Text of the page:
Two penalties from Vikings loss are not sitting well with Ron Rivera

Two flags from Vikings loss aren't sitting well with Ron Rivera originally appeared on NBC Sports Washington

Two penalties — one that cost the Commanders the chance to tie or win Sunday's game against the Vikings late and one that took a Washington touchdown off the board — were at the top of Ron Rivera's mind during a Monday morning session with reporters.

The former infraction, which was an unnecessary roughness call on defensive lineman John Ridgeway for forcibly contacting the long snapper on a go-ahead Minnesota field goal in the fourth quarter, gave the visitors a free first down and allowed them to drain the vast majority of the remaining time before kicking again.

The Vikings' initial key three-pointer went through with 1:52 left. But due to Ridgeway's apparent mistake, Kirk Cousins and his offense were able to waste more than a minute and a half before Greg Joseph officially clinched the contest with 13 seconds to go.

Rivera rewatched the tape on Monday and was vexed by that flag.

"I don't agree with the call," the coach said. "I went and looked at it, looked at it, looked at it, looked at it and he didn't hit him with his shoulder pads, he didn't hit him with his helmet. He crossed over and caught him with his hip. He was going to the gap."

Immediately following the conclusion of the Week 9 matchup at FedExField, Senior Vice President of Officiating Walt Anderson explained the problem behind Ridgeway's actions.

"The rule protects the long snapper on field goals and point after attempts," Anderson said. "You cannot make forcible contact to the head and neck area because he’s by definition defenseless until he has time to protect himself or to move down field, then he’s no longer defenseless. So the call there was No. 91, the defender, made forcible contact to his head and neck area immediately after the snap and before he had time to protect himself."

Rivera, though, doesn't believe that Ridgeway hit the snapper violently enough to draw a whistle.

"I'm going to ask for an explanation just so we know," Rivera said. "He didn't hit him with his helmet, he didn't hit him with his shoulder pads. He ripped across and caught him with his hip going across. If he had hit him with his helmet or shoulder pads, I would not have an issue with it."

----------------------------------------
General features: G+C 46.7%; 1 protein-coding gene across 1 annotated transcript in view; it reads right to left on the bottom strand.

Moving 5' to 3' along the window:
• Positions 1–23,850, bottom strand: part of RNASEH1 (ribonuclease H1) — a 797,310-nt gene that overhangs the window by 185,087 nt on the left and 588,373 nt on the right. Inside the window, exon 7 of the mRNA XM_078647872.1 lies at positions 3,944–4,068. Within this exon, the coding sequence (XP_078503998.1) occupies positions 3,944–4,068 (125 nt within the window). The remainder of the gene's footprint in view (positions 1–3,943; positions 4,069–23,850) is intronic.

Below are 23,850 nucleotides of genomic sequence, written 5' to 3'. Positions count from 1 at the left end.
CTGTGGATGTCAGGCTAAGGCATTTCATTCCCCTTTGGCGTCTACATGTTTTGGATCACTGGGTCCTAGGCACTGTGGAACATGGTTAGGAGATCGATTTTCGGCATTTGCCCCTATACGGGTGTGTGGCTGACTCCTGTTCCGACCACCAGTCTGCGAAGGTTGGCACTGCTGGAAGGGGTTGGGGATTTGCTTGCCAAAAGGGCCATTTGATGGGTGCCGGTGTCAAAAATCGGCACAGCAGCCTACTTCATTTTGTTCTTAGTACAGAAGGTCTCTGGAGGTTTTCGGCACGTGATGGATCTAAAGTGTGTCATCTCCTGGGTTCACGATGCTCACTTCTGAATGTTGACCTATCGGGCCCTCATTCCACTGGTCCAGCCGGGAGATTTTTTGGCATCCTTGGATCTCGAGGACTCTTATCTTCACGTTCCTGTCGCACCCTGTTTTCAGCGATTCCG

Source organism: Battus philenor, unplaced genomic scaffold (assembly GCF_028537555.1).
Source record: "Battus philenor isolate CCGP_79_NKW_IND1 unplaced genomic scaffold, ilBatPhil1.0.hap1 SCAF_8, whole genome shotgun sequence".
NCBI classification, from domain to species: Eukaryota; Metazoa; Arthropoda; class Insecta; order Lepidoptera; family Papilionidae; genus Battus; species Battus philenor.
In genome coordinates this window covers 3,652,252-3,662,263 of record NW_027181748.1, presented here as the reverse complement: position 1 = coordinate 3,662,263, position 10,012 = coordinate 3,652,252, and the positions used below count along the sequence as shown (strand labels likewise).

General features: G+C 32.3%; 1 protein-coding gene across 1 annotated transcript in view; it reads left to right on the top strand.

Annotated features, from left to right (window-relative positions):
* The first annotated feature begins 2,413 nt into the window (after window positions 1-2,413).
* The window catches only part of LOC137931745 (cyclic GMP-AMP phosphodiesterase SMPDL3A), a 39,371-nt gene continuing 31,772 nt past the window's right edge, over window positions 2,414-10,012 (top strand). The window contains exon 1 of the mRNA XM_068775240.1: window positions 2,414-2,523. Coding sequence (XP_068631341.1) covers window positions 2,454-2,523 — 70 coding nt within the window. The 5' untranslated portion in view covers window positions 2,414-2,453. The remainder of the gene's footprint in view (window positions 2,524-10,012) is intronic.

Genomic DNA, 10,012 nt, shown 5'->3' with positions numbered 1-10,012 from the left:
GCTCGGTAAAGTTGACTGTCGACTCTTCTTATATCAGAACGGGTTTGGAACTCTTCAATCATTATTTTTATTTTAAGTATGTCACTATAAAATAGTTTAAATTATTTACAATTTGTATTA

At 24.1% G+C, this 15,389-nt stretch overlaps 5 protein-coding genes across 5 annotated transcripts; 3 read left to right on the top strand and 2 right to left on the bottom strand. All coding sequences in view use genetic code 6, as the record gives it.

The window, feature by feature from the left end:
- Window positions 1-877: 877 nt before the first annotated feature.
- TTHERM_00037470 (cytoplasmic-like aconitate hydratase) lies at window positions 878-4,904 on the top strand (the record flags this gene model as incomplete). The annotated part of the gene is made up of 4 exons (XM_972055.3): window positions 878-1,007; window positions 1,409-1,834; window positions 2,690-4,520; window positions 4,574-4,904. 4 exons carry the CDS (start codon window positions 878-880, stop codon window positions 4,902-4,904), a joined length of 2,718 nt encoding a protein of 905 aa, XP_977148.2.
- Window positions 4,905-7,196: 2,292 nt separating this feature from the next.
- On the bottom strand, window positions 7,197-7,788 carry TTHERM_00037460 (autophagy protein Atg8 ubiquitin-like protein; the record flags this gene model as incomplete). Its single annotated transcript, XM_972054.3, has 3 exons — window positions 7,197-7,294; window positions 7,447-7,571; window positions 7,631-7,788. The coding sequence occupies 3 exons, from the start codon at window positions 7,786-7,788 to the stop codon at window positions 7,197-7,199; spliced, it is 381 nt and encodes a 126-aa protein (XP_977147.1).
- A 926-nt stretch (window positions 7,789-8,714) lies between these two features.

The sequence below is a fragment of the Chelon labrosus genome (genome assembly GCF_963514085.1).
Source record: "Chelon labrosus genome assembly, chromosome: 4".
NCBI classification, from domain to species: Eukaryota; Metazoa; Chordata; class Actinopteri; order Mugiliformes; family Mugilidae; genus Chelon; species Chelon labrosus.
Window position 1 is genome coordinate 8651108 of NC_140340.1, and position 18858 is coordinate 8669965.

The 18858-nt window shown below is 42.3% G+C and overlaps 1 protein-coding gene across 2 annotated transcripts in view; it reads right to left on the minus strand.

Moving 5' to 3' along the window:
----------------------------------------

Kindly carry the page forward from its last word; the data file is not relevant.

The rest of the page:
Here's a clip of the sequence:

Perhaps the Vikings' snapper, Andrew DePaola, flopped, but there does seem to be a solid collision between him and Ridgeway. In that situation — where getting the ball back is the first and most vital step for a potential Commanders comeback — Ridgeway's rush was too aggressive in hindsight and put the referees in a position to penalize him. 

Rivera was also upset at the pass interference on Benjamin St-Juste from earlier in the fourth quarter that erased a pick-six by the corner.

To Rivera, both St-Juste and receiver Justin Jefferson were battling on the outside. He also thinks the inaccuracy of Cousins' pass should've been, but wasn't, considered by the refs.

"As the route develops, Jefferson tries to use his hands to get a little separation and Benjamin reaches back and punches him with his," Rivera said. "When they both stop and turn, they've both got their hands on each other. And then, when the ball gets thrown, it's thrown really toward Benjamin more than toward Jefferson. It's going to hit Benjamin, I believe, on the left side, which is away from Jefferson."

Had the interception and return stood, Washington would've been a PAT away from a 24-7 advantage. Instead, Minnesota stayed within shouting distance and, ultimately, exited with a 7-1 record.

Like the Ridgeway play, Rivera will be requesting that the league provide an explanation as to what St-Juste did wrong. He's doing so, he said, to better teach the Commanders so they can avoid similar flags in the future.

However, it's not like the officials didn't help out Rivera's squad throughout the afternoon. After all, Curtis Samuel's touchdown wouldn't have been possible without literal assistance from the back judge, while a facemask penalty extended the possession that ended in the team's other end zone trip.